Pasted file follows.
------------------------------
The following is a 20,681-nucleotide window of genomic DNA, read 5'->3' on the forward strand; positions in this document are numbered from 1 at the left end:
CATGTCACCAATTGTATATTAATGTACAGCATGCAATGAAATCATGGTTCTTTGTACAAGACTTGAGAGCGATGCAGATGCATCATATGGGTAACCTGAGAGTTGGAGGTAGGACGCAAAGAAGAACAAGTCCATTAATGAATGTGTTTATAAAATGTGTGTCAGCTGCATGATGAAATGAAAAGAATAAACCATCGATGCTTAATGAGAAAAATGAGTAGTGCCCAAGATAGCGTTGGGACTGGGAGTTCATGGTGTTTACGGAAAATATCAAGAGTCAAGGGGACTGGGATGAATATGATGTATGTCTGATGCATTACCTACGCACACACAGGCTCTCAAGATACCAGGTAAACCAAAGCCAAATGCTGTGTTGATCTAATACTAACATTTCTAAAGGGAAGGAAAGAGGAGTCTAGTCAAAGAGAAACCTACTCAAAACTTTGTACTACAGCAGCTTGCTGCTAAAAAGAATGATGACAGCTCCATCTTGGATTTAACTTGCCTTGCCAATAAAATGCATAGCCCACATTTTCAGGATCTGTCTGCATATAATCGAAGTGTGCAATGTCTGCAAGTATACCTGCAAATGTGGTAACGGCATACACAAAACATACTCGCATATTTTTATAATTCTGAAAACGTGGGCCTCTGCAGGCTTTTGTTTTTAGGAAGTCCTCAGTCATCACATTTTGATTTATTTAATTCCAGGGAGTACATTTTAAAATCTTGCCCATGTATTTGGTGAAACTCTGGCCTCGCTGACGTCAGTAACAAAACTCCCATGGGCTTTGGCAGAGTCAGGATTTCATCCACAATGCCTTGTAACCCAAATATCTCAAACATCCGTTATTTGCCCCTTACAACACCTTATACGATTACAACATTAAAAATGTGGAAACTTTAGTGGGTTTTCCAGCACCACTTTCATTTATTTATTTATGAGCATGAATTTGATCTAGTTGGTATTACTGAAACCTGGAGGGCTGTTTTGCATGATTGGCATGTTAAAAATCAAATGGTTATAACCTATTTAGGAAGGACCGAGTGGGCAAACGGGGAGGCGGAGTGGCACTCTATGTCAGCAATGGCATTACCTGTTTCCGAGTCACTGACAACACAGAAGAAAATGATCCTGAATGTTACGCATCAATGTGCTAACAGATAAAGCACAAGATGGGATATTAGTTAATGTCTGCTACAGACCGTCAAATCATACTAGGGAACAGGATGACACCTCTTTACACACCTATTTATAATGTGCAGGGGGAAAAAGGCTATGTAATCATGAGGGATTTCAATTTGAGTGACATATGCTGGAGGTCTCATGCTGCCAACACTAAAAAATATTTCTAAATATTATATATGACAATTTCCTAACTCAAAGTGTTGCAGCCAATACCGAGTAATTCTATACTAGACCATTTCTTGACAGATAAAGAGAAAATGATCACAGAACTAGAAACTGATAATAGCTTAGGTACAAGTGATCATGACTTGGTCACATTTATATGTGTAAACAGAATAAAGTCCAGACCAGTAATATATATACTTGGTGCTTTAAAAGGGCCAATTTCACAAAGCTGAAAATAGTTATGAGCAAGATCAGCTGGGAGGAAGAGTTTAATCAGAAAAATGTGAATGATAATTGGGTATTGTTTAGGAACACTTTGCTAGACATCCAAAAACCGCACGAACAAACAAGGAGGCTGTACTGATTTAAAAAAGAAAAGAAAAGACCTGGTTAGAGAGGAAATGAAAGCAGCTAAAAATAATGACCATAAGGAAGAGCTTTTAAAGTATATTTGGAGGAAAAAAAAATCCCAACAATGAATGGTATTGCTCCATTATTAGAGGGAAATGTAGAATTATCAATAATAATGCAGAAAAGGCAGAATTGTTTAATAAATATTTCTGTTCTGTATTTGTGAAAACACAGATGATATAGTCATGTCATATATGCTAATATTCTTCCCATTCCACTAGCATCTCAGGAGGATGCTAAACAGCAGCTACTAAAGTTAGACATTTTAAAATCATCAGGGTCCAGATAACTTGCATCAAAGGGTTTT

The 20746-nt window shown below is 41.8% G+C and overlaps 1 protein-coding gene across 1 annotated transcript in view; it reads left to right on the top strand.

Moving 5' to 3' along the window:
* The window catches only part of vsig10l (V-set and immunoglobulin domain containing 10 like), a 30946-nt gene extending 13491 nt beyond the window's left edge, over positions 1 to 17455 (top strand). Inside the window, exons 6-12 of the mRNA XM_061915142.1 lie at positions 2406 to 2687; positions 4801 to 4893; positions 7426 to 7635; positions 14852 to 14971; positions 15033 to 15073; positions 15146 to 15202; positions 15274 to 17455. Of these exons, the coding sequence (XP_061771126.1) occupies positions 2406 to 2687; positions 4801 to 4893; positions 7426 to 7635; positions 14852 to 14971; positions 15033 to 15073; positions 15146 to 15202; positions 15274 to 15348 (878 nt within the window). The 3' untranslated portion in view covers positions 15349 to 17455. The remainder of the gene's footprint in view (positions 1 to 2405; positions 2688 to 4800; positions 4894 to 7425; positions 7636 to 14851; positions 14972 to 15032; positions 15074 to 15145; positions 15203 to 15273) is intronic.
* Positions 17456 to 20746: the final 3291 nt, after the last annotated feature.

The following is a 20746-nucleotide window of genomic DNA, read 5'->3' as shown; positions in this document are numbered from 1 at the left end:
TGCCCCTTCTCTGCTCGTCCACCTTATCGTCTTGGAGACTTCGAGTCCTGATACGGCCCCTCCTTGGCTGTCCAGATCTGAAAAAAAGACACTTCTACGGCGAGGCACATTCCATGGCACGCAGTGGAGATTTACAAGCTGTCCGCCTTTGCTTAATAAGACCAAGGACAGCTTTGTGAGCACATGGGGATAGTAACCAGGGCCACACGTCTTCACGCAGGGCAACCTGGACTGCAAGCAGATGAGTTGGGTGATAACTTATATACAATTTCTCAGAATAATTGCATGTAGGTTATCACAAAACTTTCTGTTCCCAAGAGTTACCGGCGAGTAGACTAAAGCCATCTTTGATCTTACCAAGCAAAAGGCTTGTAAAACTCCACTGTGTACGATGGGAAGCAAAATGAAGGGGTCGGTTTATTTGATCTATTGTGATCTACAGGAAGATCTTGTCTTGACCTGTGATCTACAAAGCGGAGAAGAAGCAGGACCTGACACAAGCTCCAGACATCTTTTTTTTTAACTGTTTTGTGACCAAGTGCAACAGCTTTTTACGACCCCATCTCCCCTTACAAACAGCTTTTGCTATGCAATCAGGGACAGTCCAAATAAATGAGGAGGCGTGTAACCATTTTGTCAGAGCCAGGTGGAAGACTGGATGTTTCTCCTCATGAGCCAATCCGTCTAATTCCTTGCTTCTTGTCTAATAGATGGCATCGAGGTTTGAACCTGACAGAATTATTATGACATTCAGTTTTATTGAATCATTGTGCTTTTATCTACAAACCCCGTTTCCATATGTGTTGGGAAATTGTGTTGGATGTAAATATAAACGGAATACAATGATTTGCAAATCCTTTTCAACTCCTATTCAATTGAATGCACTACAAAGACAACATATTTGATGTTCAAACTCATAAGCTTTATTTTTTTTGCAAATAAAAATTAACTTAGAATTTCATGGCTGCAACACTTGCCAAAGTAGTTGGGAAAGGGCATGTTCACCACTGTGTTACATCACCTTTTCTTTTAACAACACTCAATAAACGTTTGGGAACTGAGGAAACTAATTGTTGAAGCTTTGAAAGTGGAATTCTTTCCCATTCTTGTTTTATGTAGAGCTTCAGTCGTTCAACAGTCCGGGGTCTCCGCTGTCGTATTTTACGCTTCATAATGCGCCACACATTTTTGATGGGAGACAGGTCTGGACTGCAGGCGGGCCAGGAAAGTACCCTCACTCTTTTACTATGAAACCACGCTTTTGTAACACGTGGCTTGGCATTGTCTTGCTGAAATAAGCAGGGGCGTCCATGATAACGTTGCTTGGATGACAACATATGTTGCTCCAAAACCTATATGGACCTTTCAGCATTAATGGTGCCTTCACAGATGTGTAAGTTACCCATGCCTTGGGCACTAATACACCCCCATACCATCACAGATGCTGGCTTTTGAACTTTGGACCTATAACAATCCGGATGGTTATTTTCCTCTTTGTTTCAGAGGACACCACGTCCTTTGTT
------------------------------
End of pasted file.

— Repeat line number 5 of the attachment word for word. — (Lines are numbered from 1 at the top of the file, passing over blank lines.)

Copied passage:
* The window catches only part of vsig10l (V-set and immunoglobulin domain containing 10 like), a 30946-nt gene extending 13491 nt beyond the window's left edge, over positions 1 to 17455 (top strand). Inside the window, exons 6-12 of the mRNA XM_061915142.1 lie at positions 2406 to 2687; positions 4801 to 4893; positions 7426 to 7635; positions 14852 to 14971; positions 15033 to 15073; positions 15146 to 15202; positions 15274 to 17455. Of these exons, the coding sequence (XP_061771126.1) occupies positions 2406 to 2687; positions 4801 to 4893; positions 7426 to 7635; positions 14852 to 14971; positions 15033 to 15073; positions 15146 to 15202; positions 15274 to 15348 (878 nt within the window). The 3' untranslated portion in view covers positions 15349 to 17455. The remainder of the gene's footprint in view (positions 1 to 2405; positions 2688 to 4800; positions 4894 to 7425; positions 7636 to 14851; positions 14972 to 15032; positions 15074 to 15145; positions 15203 to 15273) is intronic.